I also give thanks to Jane Laping and Dennis Testerman for asking me to edit this devotional, and for their work throughout the process and assembling this for you all. My grateful thanks to each writer for their creative lens in which they took the prompt, and produced what is before you. Also, thanks to Jessica Jacks for the beautiful cover art. 

Blessings, Peace, Joy, and Love to you all this Advent season.
Rev. Joanna Hipp

Joanna Hipp is a North Carolina native, residing in Charlotte, North Carolina. She is a member of the presbytery’s Ministry Resource Committee, vice president of the Alum Board of Louisville Seminary and serves on the Charlotte Clergy Coalition for Justice. Joanna loves minions, colorful pants and all sports. 

Friday, November 2, 2018

Sense of Place and the Doctrine of Discovery

The Doctrine of Discovery and the Sense of Place
by Sue Regier and Nancy Corson Carter

On September 23, 2018, the Church of Reconciliation (PCUSA) celebrated Native American Sunday with gratitude and humility.  This service resulted from a year long journey.  Three of our members traveled to the Columbia River Gorge in Oregon in September 2017 for the Presbyterians for Earth Care national conference, Blessing the Waters of Life: Justice and Healing for our Watersheds.”  There we learned about “the Doctrine of Discovery” which made a profound impact upon us.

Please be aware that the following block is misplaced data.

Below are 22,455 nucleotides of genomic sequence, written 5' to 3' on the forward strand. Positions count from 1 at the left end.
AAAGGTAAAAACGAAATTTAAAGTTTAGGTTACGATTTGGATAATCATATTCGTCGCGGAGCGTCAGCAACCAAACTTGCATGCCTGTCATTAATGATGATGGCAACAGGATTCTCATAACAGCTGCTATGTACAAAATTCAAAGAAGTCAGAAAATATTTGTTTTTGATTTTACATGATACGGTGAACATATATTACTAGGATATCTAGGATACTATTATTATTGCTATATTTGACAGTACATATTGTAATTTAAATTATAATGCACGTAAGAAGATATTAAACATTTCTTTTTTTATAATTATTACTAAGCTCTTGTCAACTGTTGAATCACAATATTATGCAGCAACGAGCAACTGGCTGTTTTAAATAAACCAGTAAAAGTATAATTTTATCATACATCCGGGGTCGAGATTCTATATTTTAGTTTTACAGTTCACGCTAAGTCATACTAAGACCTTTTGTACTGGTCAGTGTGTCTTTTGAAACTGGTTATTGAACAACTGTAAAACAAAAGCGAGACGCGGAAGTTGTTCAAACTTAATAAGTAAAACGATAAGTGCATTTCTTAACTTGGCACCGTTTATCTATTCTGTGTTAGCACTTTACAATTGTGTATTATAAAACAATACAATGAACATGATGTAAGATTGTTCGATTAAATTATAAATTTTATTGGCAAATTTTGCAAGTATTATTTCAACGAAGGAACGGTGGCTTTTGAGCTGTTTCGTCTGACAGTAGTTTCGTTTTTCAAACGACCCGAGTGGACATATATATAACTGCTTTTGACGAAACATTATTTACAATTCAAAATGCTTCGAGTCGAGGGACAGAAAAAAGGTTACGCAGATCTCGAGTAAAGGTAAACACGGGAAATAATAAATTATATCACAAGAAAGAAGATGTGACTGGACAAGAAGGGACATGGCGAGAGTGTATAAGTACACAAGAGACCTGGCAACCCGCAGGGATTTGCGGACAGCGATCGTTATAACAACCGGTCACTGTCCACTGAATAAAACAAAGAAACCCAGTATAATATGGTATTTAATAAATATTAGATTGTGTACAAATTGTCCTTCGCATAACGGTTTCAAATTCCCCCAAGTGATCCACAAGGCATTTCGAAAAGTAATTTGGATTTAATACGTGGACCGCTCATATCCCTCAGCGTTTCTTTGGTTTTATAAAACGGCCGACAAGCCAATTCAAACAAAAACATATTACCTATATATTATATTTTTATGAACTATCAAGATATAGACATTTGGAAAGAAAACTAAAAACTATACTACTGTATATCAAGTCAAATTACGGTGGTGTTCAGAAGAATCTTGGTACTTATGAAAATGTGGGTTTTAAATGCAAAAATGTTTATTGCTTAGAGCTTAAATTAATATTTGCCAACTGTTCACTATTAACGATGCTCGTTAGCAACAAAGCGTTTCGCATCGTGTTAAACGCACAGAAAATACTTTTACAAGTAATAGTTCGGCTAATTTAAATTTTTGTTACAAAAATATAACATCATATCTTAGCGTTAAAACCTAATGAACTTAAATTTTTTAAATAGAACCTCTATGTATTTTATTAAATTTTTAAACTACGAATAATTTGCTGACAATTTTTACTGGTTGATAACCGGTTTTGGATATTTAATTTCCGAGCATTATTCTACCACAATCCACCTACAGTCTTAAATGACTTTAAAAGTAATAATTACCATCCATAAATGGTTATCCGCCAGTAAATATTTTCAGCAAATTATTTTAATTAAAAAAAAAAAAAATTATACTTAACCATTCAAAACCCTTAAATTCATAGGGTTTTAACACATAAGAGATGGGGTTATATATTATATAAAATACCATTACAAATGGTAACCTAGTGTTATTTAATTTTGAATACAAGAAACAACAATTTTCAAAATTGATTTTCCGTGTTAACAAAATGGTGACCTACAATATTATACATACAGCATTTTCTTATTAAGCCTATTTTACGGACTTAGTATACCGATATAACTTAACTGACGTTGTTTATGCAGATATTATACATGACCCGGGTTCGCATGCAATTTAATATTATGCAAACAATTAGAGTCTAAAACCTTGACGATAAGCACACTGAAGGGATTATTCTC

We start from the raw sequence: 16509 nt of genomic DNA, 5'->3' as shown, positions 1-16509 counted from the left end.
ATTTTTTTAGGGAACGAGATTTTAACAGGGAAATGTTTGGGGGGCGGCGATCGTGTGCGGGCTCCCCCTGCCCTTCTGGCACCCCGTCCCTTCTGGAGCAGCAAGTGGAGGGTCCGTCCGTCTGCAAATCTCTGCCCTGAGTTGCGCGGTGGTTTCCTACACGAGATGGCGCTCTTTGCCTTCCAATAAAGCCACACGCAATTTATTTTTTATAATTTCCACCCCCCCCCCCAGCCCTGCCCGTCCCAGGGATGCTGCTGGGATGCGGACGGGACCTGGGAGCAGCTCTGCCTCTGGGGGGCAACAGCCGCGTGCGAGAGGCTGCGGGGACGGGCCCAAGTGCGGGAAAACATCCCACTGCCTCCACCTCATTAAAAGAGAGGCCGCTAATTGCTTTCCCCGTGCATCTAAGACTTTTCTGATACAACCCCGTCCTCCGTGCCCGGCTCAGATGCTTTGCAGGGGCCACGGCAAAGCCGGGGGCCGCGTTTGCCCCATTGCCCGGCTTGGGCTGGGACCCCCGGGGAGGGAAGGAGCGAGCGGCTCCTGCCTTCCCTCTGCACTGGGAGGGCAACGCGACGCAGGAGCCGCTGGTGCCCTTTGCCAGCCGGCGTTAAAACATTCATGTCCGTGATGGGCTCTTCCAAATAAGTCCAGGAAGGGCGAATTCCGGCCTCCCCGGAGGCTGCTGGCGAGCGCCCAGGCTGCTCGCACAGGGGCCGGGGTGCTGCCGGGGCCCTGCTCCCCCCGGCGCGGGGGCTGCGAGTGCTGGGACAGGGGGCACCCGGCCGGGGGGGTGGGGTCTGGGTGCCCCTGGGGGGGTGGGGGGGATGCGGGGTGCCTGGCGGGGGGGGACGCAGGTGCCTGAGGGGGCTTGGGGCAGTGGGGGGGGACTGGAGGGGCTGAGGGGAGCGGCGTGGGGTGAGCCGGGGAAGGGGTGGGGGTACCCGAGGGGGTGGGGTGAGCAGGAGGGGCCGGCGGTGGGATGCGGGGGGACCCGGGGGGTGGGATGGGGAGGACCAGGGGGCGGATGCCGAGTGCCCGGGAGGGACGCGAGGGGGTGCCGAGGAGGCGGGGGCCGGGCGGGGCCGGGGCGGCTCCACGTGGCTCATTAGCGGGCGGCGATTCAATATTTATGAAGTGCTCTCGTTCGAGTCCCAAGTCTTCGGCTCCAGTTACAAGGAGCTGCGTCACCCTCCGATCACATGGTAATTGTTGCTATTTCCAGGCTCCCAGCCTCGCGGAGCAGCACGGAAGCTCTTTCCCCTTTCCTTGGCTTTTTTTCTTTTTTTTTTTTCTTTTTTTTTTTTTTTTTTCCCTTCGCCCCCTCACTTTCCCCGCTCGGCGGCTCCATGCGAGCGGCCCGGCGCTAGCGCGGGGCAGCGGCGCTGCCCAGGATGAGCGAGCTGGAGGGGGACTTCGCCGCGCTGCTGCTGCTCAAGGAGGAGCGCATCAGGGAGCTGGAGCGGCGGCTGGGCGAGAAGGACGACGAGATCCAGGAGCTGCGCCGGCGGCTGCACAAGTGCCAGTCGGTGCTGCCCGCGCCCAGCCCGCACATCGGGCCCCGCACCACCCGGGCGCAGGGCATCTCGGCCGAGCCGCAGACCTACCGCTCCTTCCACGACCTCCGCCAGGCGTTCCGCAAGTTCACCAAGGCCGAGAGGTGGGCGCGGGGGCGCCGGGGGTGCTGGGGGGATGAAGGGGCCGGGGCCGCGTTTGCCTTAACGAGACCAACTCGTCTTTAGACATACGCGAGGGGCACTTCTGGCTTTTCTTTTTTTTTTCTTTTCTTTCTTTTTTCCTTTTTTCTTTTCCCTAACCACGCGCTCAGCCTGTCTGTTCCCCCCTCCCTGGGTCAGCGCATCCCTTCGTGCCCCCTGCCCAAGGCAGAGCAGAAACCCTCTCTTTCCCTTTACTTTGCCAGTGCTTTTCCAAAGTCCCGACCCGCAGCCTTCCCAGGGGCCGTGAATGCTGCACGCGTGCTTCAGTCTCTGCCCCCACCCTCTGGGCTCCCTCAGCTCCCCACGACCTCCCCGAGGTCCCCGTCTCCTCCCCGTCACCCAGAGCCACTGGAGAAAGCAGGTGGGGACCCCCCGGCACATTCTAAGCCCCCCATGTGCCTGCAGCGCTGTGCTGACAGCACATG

The Doctrine of Discovery refers to a series of 15thcentury Catholic decrees that gave religious and legal justification used by Europe’s colonial powers to seize Native property and forcibly convert or enslave the people.  It gave free reign to the “discoveries” of the “New World.”  The Doctrine was a forerunner to the concept of Manifest Destiny, and supported the thinking that led to Native American genocide.

In Oregon, we were treated with great hospitality by tribal members – being invited to a salmon feast at their long house, dancing, and hearing from elders.  The tribes shared the history of their sacred lifeway and culture based on the salmon runs in the Columbia River watershed.  However, the salmon runs were decimated by federal hydroelectric projects put in place in the mid-20thcentury without Native Americans’ consultation or agreement. The resultant damage to their lives shows how the Doctrine of Discovery works.